Buck Ramsey was born January 9, 1938, in East Texas. His father worked in a munitions plant in the Texas Panhandle during World War II, and after the war he moved his family to the ranch country northwest of Amarillo, near what used to be the town of Middle Well. There his father worked stock and farmed. The family attended a Baptist church, where Ramsey learned shape-note hymns and acquired the rudiments of his musical education.
As a boy, he attended school in a two-room schoolhouse north of the Canadian River, not far from his home. Ramsey's boyhood dream was to become a cowboy; he learned to braid tack from his Uncle Ed, who also taught him to sing the old cowboy songs. When he was in ninth grade, his family moved to Amarillo.
After high school, Ramsey attended Texas Tech University in Lubbock, where his favorite classes were in literature. He even took private lessons in the Greek language from one of his professors. To support himself, Ramsey did some cowboy day work on ranches around Lubbock. Ultimately, his love of the outdoor life was stronger than his academic interests, and he dropped out of college and traveled around the country, doing odd jobs and "this and that."
He returned to West Texas and worked as a cowboy and rough rider on the big ranches along the Canadian River. In 1963, while he was working on the Alibates Division of the Coldwater Cattle Company, a bit shank snapped and the spoiled horse Ramsey was riding threw him to the ground. What he later called "just landing wrong" left him paralyzed and in a wheelchair for the remainder of his life.
With cowboy work no longer an option, Ramsey turned to writing to earn a living. He did freelance work for magazines and newspapers, and nurtured his interests in cowboy poetry. When he was younger he had tried writing poems, but never held onto them. During the rehabilitation after his accident, he began to recount his cowboy experiences in verse. After reading some of the poetry from the annual Cowboy Poetry Gathering in Elko, Nevada, he decided to submit some of his own poems for the following year. That submission helped to launch a second career for Ramsey as a professional cowboy poet, songwriter, and performer. He didn't start playing the guitar until after he was injured. He said, "I kept wanting to sing, but I never thought about singing in public. I started plunking around on the guitar and singing on the back porch with friends."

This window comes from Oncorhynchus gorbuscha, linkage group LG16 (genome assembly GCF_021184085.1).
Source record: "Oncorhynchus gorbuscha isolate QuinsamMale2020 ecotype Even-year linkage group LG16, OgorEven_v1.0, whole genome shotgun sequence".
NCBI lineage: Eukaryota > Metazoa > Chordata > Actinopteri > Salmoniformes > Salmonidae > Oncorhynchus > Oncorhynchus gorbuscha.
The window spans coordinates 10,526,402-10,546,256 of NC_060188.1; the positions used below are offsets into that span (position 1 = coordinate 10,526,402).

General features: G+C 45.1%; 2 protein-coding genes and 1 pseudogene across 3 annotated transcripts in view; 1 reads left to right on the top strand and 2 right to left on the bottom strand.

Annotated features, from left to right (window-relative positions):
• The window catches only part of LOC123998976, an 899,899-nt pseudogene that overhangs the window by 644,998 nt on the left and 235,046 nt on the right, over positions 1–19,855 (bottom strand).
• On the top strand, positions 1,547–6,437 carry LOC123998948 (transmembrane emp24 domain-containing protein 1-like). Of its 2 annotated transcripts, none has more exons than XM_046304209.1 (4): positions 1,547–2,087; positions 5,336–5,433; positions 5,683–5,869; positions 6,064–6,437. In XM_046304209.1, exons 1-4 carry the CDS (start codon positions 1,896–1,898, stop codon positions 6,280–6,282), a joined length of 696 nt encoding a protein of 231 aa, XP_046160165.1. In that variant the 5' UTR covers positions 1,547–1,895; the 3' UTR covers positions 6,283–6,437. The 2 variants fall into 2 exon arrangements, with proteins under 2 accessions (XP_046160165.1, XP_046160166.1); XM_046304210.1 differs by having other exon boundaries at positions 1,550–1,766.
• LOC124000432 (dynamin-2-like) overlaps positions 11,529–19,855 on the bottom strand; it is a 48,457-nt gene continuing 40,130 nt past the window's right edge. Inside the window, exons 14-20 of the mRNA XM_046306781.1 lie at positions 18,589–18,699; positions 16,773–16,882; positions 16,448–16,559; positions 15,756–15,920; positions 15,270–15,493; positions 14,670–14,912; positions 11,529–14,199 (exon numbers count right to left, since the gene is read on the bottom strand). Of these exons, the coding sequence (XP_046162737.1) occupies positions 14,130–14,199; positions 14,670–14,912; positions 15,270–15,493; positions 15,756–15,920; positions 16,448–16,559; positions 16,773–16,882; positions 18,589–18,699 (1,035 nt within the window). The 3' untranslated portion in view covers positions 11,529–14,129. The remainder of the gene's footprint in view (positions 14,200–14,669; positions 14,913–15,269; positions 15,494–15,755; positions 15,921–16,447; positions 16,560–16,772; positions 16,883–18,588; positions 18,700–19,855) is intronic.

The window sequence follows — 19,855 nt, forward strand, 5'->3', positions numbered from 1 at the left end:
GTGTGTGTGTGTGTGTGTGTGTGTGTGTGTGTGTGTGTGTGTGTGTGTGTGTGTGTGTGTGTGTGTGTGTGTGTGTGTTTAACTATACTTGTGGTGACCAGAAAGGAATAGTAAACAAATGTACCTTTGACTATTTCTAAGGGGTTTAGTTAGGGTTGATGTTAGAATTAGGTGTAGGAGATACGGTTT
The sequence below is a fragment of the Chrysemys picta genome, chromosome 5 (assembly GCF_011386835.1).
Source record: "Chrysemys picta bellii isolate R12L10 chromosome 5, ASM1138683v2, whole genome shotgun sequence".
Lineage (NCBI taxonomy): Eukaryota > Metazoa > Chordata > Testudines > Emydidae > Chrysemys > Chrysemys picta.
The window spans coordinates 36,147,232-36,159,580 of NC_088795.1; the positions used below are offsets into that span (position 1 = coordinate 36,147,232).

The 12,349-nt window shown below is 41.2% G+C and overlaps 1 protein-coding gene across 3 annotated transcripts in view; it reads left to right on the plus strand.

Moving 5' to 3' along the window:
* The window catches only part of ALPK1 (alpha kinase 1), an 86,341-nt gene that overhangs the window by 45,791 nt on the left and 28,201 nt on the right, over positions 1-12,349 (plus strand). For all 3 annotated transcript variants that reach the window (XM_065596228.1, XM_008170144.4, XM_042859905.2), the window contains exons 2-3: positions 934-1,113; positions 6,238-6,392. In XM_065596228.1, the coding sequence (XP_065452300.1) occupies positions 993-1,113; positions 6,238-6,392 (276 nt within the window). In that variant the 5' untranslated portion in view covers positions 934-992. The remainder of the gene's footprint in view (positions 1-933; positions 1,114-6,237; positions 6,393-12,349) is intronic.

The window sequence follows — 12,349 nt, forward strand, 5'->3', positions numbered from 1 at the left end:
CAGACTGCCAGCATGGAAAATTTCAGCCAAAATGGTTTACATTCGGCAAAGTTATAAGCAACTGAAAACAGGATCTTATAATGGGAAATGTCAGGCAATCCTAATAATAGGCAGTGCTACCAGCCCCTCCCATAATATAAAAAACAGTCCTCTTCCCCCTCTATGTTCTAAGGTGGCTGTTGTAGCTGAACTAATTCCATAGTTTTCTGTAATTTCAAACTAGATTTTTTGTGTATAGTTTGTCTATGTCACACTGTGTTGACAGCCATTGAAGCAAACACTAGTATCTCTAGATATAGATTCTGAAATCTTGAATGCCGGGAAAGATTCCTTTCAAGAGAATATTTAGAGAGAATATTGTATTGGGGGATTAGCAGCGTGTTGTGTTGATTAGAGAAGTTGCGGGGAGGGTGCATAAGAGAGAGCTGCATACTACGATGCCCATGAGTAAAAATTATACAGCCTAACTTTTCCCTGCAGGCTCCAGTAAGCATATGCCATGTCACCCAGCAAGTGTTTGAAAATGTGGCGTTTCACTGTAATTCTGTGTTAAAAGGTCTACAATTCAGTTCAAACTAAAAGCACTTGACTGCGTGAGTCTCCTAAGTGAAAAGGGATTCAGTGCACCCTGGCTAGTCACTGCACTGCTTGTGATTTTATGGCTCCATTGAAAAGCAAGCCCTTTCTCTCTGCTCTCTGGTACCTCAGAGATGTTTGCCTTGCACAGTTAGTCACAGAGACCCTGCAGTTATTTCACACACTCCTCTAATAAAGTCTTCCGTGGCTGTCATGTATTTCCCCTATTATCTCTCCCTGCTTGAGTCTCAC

In 1991, Larry Fiel, host of Roots Music, a West Texas public radio program that explores the origins of traditional music, recorded 14 of Ramsey's songs for a cassette album entitled Rolling Uphill from Texas. In 1993, this recording won Ramsey the Western Heritage Wrangler Award for Outstanding Traditional Western Music Composition from the National Cowboy Hall of Fame. With Fiel's assistance, Ramsey also made a sound recording of And As I Rode Out on the Morning, a 50-page epic poem relating the experiences of a 14-year-old boy's initiation into the cowboy way of life during the middle-to-late 1800s in West Texas. This epic was published by Texas Tech University Press in 1993.
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